KYSO Flash
Knock-Your-Socks-Off Art and Literature
Issue 7: Spring 2017
Book Review: 650 words [R]

[Redemption Is Found in the Oddest Places]

by Kathryn Kulpa

Dan Gilmore’s New Shoes is a flash fiction collection...

Strike that. Start again.

New Shoes by Dan Gilmore is a collection of poetry...

Not quite right, either. New Shoes is, in fact, a collection of haibun, a unique hybrid form that originated in Japan and combines elements of both flash prose and poetry.

Front Cover of New Shoes, by Dan Gilmore
KYSO Flash (2016)

A haibun is a short prose work—flash fiction, prose poetry, memoir, travel narrative—combined with a haiku or senryu, a brief lineated poem that illuminates the prose in some way. The relationship of the haiku to the story is not simplistic, as in a moral or summary. It could be seen as the equivalent of a musical counterpoint, offering a variation on a theme. The haiku, often coming at the conclusion of the prose piece, may send us back to the story with a new perspective or make us think about it in a different way.

When online lit journal KYSO Flash posted a call for haibun stories, award-winning poet and fiction writer Dan Gilmore responded with multiple stories and soon had enough for a chapbook, and then a full-length collection. Some of the pieces in New Shoes have been published previously in KYSO Flash or other journals or in collections, while others are published for the first time. The theme and mood of the pieces vary from philosophical to gently humorous, from quirky slices of life to bittersweet meditations on aging and mortality. In “Lazarus Ponders His Resurrection,” the reanimated Lazarus wonders why that nice young man who brought him back didn’t take care of his bad teeth while he was at it. Like many of Gilmore’s haibun, “Lazarus” walks a fine line between faith and doubt, between ordinary human kvetching and a zen acceptance of life’s ironies. Despite dark moments, they are never without hope.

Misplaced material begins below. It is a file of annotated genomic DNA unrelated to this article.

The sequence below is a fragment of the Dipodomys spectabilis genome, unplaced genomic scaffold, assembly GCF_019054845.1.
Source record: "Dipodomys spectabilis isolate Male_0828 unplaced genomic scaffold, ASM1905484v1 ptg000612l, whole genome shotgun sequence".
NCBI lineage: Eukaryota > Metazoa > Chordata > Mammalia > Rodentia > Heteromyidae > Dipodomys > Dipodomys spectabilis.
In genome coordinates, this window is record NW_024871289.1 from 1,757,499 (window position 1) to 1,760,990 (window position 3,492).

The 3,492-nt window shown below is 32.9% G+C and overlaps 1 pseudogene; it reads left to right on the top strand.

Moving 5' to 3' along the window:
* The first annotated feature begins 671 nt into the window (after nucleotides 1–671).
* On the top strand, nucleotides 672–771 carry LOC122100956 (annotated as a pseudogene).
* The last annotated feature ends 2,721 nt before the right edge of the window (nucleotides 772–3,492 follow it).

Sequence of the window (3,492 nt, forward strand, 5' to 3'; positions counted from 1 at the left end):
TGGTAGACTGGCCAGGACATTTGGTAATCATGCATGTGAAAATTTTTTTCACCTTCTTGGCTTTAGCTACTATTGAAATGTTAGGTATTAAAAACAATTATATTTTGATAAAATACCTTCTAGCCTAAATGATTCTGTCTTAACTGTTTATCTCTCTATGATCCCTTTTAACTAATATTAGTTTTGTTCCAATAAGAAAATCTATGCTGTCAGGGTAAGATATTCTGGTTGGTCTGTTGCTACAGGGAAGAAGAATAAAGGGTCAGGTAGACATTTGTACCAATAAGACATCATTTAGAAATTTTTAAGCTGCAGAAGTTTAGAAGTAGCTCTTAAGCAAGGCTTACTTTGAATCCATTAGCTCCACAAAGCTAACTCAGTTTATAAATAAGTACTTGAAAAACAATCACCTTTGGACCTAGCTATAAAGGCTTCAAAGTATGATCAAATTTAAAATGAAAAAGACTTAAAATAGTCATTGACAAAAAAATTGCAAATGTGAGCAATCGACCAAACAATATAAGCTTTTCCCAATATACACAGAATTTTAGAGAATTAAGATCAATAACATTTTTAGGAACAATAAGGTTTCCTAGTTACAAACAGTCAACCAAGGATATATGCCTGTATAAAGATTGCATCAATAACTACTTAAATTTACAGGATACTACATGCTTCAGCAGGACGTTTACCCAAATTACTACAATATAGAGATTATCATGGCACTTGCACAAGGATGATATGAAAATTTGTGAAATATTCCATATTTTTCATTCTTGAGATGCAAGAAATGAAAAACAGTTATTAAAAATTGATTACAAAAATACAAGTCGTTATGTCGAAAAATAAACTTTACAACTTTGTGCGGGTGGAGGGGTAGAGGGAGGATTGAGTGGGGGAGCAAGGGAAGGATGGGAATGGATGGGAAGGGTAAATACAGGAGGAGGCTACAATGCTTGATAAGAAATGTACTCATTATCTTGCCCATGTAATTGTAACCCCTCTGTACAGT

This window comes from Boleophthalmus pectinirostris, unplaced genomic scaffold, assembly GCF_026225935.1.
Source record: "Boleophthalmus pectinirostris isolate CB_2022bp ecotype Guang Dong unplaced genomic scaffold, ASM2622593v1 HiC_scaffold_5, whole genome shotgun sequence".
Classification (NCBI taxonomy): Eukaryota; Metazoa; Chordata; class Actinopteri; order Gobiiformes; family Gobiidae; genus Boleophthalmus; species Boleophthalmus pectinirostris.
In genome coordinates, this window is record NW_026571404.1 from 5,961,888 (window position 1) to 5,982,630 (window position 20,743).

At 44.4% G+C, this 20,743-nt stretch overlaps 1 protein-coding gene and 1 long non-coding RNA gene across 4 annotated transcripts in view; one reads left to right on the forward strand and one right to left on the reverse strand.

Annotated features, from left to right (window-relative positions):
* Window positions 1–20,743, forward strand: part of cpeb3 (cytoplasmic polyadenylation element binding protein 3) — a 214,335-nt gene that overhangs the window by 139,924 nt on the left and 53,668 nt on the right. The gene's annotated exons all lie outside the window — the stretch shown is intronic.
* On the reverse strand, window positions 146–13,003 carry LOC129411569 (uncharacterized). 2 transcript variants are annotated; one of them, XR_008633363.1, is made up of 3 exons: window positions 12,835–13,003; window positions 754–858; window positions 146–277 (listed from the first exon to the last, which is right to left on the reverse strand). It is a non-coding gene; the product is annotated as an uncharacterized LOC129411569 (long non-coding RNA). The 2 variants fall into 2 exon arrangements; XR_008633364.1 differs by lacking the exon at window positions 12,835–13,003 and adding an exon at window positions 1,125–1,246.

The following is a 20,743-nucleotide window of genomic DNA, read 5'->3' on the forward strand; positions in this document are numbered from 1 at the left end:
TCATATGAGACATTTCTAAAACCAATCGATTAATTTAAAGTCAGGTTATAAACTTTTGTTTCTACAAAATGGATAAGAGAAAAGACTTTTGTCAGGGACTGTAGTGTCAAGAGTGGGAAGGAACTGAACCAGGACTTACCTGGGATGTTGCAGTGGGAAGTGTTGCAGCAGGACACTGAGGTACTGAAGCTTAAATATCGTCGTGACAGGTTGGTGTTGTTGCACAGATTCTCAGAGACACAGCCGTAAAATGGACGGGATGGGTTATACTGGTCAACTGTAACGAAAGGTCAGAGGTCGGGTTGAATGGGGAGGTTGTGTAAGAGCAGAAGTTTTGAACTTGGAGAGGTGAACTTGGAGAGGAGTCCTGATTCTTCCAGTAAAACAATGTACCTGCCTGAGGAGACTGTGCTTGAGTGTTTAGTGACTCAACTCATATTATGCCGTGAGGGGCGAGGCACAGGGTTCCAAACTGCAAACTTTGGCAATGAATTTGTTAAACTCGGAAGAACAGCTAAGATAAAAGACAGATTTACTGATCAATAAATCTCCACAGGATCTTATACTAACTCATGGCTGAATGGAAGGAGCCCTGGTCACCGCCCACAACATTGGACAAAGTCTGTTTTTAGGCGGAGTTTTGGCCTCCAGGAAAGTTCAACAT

Redemption, in these stories, is found in the oddest places. “Hackmuth’s Mannequin Dream” shows us a lonely man who falls in love with a department store mannequin; “Wheels: A Love Poem” follows the narrator’s dating history through a series of cars. In “Dark Angel,” a doubt-wracked nun finds the presence of God in a cockroach, while the beleaguered high school teacher of “Sam Snyder’s Puzzlement” is genuinely surprised at the sometimes stellar fates and the gratitude of his “nose-picking, giggling, zit-squeezing” students. “Raymond’s Epiphany,” a gem of dark, understated humor, tells the story of a laboratory research assistant who finds unlikely romantic inspiration in the mating behavior of Mr. Big, an overweight, brain-damaged rodent. This tale is punctuated with a haiku and ends with a tanka, a five-line poem, making it an unusual melding of forms that is also genuinely funny.

The prose pieces in New Shoes show the range possible in flash fiction, from telegraphic prose poems to short stories in miniature. “Summer Night-Sounds of Tucson,” for example, is a lush, sensory rendering of place and time, with “broken-throated songs of great love” drifting in and out of Mexican radio stations while coyotes crouch, always hungry, always waiting. “Overheard in Silverman’s Deli, St. Paul, Minnesota” is a complete narrative told only through dialogue, while “Making a Deal with God” takes the form of a dramatic monologue. Most of the pieces, though, strike a balance somewhere between image and narrative, juxtaposing sharply observed moments of temporal life with the more philosophical, interior musings of the haiku.

“We play with the dogs we’re dealt,” Gilmore concludes his haibun “The Radiance,” about a near-death experience involving a tiny dog wearing a sombrero. This unique blend of the spiritual and the absurd—the sublime and the ridiculous, or the ridiculousness that is sublime—defines Gilmore’s work, as nearly as any definition can. These small, precisely crafted stories are a good introduction to haibun for those unfamiliar with the form and a boon for those who already know and appreciate these hybrid works.


—First published on 1 October 2016 at the KYSO Flash Facebook page; appears here by author’s permission

Kathryn Kulpa
Issue 7, Spring 2017

was a winner of the Vella Chapbook Contest for her flash fiction chapbook Girls on Film (Paper Nautilus Press, 2016). She is flash fiction editor at Cleaver Magazine and has published work in Monkeybicycle, Angels Flight: Literary West, and SmokeLong Quarterly. [For an expanded list, please visit the author’s website,]

More on the Web: By, About, and Beyond

A Conversation with Kathryn Kulpa by Michelle Fost in Cleaver Magazine

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